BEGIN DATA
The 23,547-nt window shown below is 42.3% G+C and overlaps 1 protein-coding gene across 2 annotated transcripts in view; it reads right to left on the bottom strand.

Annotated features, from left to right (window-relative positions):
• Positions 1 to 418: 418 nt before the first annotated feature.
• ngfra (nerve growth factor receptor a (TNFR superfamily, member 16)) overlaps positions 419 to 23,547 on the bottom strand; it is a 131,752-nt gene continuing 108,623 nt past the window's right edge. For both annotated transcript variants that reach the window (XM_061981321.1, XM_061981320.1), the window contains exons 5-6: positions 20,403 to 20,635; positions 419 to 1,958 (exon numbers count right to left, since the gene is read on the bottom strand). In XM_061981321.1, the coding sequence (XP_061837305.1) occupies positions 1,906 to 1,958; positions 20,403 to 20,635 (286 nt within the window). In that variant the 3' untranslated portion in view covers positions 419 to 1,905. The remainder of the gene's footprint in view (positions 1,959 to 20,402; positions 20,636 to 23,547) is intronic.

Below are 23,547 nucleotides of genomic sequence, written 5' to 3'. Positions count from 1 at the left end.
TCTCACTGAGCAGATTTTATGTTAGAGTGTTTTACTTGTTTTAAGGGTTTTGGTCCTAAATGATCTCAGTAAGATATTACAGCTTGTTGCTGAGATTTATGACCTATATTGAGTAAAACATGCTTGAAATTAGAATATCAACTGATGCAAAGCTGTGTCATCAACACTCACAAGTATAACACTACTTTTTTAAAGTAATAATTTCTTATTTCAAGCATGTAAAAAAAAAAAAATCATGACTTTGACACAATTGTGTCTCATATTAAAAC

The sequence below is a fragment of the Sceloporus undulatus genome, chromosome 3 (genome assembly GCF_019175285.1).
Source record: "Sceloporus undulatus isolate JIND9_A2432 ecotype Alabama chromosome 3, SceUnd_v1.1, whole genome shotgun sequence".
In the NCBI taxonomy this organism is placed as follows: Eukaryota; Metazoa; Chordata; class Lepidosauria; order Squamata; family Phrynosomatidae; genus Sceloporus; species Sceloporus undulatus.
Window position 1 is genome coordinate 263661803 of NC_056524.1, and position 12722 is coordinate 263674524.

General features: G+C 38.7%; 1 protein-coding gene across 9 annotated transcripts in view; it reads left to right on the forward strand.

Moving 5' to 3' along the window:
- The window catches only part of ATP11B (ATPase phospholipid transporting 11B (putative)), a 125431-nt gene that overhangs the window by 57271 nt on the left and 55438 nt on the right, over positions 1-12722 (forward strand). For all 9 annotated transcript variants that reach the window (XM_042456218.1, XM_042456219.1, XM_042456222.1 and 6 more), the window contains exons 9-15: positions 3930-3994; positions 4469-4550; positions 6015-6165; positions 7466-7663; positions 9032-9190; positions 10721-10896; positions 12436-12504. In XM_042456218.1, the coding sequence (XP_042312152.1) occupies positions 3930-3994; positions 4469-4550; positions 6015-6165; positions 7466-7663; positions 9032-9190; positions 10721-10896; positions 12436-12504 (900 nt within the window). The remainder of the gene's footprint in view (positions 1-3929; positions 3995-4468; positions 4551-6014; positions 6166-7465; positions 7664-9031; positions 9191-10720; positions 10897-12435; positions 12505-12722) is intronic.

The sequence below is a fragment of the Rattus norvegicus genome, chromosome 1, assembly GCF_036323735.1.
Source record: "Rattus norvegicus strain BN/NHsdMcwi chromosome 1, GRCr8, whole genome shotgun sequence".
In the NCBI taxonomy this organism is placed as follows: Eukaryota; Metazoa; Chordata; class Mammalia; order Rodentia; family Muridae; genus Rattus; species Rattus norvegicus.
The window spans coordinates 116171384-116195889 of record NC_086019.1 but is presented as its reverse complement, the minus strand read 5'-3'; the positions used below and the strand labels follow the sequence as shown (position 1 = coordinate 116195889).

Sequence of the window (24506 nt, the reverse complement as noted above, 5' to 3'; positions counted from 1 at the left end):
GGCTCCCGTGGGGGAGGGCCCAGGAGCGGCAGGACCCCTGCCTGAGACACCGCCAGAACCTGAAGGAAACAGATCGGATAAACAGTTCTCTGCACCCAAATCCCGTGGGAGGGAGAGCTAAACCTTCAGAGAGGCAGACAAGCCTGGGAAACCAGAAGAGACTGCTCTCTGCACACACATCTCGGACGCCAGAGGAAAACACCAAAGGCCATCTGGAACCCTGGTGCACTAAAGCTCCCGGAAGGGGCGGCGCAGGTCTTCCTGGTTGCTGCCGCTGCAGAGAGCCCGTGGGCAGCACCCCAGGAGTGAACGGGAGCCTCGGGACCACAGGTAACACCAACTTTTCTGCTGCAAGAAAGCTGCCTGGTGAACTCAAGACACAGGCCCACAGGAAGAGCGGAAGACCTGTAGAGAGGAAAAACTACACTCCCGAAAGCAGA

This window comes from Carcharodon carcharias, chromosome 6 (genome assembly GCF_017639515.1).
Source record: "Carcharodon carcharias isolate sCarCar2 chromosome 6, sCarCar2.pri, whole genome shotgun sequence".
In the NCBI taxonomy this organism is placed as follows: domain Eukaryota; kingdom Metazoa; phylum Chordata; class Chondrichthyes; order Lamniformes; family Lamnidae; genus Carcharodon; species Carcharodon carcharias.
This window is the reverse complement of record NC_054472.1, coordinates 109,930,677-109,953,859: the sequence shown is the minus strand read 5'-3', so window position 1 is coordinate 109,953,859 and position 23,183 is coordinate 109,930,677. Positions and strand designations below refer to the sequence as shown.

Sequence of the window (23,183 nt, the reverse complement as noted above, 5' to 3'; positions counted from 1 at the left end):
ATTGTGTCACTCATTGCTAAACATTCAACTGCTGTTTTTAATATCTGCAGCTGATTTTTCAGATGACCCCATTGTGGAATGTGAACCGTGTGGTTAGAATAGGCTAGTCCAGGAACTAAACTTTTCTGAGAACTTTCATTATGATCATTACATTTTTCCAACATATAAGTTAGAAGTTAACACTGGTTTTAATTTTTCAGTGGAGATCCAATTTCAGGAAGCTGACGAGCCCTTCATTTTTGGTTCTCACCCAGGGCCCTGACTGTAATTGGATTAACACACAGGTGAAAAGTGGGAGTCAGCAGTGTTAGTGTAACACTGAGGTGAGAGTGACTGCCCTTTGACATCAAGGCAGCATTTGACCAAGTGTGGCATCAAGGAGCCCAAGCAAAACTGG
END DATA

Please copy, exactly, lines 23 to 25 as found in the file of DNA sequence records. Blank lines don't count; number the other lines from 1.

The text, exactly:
This window is the reverse complement of record NC_054472.1, coordinates 109,930,677-109,953,859: the sequence shown is the minus strand read 5'-3', so window position 1 is coordinate 109,953,859 and position 23,183 is coordinate 109,930,677. Positions and strand designations below refer to the sequence as shown.

Sequence of the window (23,183 nt, the reverse complement as noted above, 5' to 3'; positions counted from 1 at the left end):
ATTGTGTCACTCATTGCTAAACATTCAACTGCTGTTTTTAATATCTGCAGCTGATTTTTCAGATGACCCCATTGTGGAATGTGAACCGTGTGGTTAGAATAGGCTAGTCCAGGAACTAAACTTTTCTGAGAACTTTCATTATGATCATTACATTTTTCCAACATATAAGTTAGAAGTTAACACTGGTTTTAATTTTTCAGTGGAGATCCAATTTCAGGAAGCTGACGAGCCCTTCATTTTTGGTTCTCACCCAGGGCCCTGACTGTAATTGGATTAACACACAGGTGAAAAGTGGGAGTCAGCAGTGTTAGTGTAACACTGAGGTGAGAGTGACTGCCCTTTGACATCAAGGCAGCATTTGACCAAGTGTGGCATCAAGGAGCCCAAGCAAAACTGG